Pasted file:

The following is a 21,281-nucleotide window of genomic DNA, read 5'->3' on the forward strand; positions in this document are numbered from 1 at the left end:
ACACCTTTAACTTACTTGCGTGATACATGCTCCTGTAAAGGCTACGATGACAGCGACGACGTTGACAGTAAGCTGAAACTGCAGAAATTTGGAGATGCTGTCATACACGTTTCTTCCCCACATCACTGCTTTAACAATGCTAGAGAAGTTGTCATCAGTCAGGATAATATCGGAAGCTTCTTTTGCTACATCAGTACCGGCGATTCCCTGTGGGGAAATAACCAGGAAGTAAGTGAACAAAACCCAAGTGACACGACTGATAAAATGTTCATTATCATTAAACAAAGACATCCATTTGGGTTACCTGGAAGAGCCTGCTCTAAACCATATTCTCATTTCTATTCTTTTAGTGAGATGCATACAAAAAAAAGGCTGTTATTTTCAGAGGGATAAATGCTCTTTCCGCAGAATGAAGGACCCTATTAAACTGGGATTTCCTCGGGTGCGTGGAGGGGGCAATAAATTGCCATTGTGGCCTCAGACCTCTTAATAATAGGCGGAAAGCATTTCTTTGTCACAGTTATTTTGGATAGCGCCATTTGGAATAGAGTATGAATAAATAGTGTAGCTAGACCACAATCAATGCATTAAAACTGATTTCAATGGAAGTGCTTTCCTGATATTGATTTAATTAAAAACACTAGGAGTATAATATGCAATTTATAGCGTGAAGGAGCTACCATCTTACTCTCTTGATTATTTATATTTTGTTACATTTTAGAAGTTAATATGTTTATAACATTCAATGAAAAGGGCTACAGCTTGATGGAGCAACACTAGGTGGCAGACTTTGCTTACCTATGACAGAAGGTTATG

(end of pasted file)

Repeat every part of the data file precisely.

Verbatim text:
The following is a 21,281-nucleotide window of genomic DNA, read 5'->3' on the forward strand; positions in this document are numbered from 1 at the left end:
ACACCTTTAACTTACTTGCGTGATACATGCTCCTGTAAAGGCTACGATGACAGCGACGACGTTGACAGTAAGCTGAAACTGCAGAAATTTGGAGATGCTGTCATACACGTTTCTTCCCCACATCACTGCTTTAACAATGCTAGAGAAGTTGTCATCAGTCAGGATAATATCGGAAGCTTCTTTTGCTACATCAGTACCGGCGATTCCCTGTGGGGAAATAACCAGGAAGTAAGTGAACAAAACCCAAGTGACACGACTGATAAAATGTTCATTATCATTAAACAAAGACATCCATTTGGGTTACCTGGAAGAGCCTGCTCTAAACCATATTCTCATTTCTATTCTTTTAGTGAGATGCATACAAAAAAAAGGCTGTTATTTTCAGAGGGATAAATGCTCTTTCCGCAGAATGAAGGACCCTATTAAACTGGGATTTCCTCGGGTGCGTGGAGGGGGCAATAAATTGCCATTGTGGCCTCAGACCTCTTAATAATAGGCGGAAAGCATTTCTTTGTCACAGTTATTTTGGATAGCGCCATTTGGAATAGAGTATGAATAAATAGTGTAGCTAGACCACAATCAATGCATTAAAACTGATTTCAATGGAAGTGCTTTCCTGATATTGATTTAATTAAAAACACTAGGAGTATAATATGCAATTTATAGCGTGAAGGAGCTACCATCTTACTCTCTTGATTATTTATATTTTGTTACATTTTAGAAGTTAATATGTTTATAACATTCAATGAAAAGGGCTACAGCTTGATGGAGCAACACTAGGTGGCAGACTTTGCTTACCTATGACAGAAGGTTATG